The state House of Representatives has passed a bill that would ban the use of GPS devices to secretly track people. The bill would make such tracking illegal someone without a court order.
This was a bill that seemed destined to disappear: in committee it was voted 14 – 0 to refer it for more study. With an election coming up, that would almost certainly mean that the bill would never be seen again.
But the bill’s sponsor, representative Neal Kurk from Weare, pulled it back from the brink. He opened his comments with a cautionary tale about a jealous boyfriend tracking his ex.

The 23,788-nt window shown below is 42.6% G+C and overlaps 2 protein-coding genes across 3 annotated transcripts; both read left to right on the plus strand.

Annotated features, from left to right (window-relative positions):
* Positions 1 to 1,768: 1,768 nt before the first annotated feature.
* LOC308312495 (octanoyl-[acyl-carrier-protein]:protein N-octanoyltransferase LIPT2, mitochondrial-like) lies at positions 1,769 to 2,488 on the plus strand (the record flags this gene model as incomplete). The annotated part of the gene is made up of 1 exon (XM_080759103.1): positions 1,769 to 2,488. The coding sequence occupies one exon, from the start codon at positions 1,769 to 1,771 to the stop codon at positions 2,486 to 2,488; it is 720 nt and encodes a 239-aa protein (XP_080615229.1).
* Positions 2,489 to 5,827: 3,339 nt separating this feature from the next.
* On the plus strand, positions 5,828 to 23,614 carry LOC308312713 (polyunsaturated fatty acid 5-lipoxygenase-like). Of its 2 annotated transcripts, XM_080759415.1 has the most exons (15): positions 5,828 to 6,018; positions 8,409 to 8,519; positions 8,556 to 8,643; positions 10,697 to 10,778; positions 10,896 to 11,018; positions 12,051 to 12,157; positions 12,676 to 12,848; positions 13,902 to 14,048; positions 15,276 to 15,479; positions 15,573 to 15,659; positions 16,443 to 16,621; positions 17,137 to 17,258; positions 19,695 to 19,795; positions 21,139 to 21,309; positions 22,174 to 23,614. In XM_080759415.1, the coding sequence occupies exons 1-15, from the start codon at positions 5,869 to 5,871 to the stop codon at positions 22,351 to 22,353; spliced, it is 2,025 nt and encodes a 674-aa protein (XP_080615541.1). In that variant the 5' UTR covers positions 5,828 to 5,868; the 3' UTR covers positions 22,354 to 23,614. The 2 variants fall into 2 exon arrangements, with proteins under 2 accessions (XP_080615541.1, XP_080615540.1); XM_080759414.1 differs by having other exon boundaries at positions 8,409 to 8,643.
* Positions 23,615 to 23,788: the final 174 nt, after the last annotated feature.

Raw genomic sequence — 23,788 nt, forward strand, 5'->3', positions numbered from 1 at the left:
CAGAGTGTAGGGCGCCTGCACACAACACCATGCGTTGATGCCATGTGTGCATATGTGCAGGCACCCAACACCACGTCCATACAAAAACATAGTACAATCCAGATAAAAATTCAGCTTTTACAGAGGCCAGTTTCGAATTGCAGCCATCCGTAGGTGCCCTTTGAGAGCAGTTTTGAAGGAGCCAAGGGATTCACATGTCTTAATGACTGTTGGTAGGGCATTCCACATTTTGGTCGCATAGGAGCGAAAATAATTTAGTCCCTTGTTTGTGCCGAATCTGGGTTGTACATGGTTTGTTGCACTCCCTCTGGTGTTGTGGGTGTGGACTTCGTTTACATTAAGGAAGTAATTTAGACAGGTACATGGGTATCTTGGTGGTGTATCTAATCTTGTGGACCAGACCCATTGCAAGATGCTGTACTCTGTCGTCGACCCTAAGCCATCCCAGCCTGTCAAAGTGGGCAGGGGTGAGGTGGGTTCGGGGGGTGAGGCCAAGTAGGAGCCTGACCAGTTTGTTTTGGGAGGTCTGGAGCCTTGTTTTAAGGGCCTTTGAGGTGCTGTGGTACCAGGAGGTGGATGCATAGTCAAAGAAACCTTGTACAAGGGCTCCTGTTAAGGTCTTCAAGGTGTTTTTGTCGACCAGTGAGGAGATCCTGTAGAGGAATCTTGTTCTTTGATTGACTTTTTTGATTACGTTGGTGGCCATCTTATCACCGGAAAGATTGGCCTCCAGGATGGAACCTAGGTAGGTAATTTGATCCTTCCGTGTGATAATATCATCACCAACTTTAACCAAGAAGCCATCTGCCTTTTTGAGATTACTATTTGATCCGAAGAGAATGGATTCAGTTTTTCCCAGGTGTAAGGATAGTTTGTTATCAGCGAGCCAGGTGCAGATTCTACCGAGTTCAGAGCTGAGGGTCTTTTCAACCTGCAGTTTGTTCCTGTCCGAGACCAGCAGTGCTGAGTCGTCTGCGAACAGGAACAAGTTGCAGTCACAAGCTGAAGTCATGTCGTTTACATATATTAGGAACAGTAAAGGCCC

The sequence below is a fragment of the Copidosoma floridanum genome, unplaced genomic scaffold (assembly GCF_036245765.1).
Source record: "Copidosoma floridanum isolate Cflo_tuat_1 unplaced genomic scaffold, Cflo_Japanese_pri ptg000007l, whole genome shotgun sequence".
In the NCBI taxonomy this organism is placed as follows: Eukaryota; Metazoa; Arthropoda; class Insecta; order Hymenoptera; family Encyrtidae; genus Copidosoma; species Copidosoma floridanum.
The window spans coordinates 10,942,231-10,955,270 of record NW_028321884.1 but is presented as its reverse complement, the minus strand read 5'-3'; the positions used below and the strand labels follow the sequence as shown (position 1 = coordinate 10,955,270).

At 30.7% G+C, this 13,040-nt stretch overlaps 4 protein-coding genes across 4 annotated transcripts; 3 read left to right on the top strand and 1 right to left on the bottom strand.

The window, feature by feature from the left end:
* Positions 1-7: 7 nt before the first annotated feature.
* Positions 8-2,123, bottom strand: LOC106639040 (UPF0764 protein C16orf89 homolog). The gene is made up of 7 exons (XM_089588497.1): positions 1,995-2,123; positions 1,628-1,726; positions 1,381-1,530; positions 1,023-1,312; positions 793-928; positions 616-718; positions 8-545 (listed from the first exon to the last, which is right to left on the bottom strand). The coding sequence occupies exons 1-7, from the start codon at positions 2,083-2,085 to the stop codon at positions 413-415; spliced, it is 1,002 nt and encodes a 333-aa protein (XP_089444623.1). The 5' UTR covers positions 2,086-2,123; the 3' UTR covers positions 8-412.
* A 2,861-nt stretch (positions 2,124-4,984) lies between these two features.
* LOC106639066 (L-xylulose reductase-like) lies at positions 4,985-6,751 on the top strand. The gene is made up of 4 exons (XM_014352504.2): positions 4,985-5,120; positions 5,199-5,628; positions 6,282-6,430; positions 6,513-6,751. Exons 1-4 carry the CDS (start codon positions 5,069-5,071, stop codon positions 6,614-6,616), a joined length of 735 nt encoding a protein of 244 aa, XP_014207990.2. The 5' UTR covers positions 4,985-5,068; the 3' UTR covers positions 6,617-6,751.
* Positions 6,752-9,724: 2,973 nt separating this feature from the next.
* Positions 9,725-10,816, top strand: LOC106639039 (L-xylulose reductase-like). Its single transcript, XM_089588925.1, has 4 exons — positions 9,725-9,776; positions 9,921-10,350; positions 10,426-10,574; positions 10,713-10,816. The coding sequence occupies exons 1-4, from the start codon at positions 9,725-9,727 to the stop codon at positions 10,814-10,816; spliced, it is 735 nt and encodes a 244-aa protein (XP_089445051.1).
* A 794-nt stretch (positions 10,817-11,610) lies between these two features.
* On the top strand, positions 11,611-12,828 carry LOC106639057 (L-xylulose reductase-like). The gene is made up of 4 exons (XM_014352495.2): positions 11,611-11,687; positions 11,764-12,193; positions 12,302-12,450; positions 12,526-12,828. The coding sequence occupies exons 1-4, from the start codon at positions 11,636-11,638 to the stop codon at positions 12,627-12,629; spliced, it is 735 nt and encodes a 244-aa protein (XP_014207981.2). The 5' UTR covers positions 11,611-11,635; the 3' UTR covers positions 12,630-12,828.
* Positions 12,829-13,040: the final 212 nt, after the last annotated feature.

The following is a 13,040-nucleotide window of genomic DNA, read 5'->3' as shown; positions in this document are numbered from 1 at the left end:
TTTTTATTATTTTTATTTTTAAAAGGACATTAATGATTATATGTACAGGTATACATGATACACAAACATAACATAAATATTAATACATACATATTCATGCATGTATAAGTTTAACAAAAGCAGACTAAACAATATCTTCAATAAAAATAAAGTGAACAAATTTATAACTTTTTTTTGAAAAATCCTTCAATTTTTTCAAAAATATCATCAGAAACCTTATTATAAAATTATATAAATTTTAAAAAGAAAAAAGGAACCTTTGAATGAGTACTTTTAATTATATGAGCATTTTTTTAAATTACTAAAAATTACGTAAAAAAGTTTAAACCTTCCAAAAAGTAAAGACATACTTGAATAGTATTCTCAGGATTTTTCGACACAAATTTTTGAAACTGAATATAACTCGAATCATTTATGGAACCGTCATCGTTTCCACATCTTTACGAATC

"He had to work too, so he couldn't follow her everywhere. The $30 GPS device that he bought online from Amazon would do it for him," he said, "frightening? It’s not science fiction, tracking is real and its happening now."
The bill through by a margin of 25 votes, though it will face a second committee before its final vote.
Opponents say in an age when GPS devices in cell phones are ubiquitous, the bill doesn’t address the technical challenges and unintended consequences of prohibiting such tracking.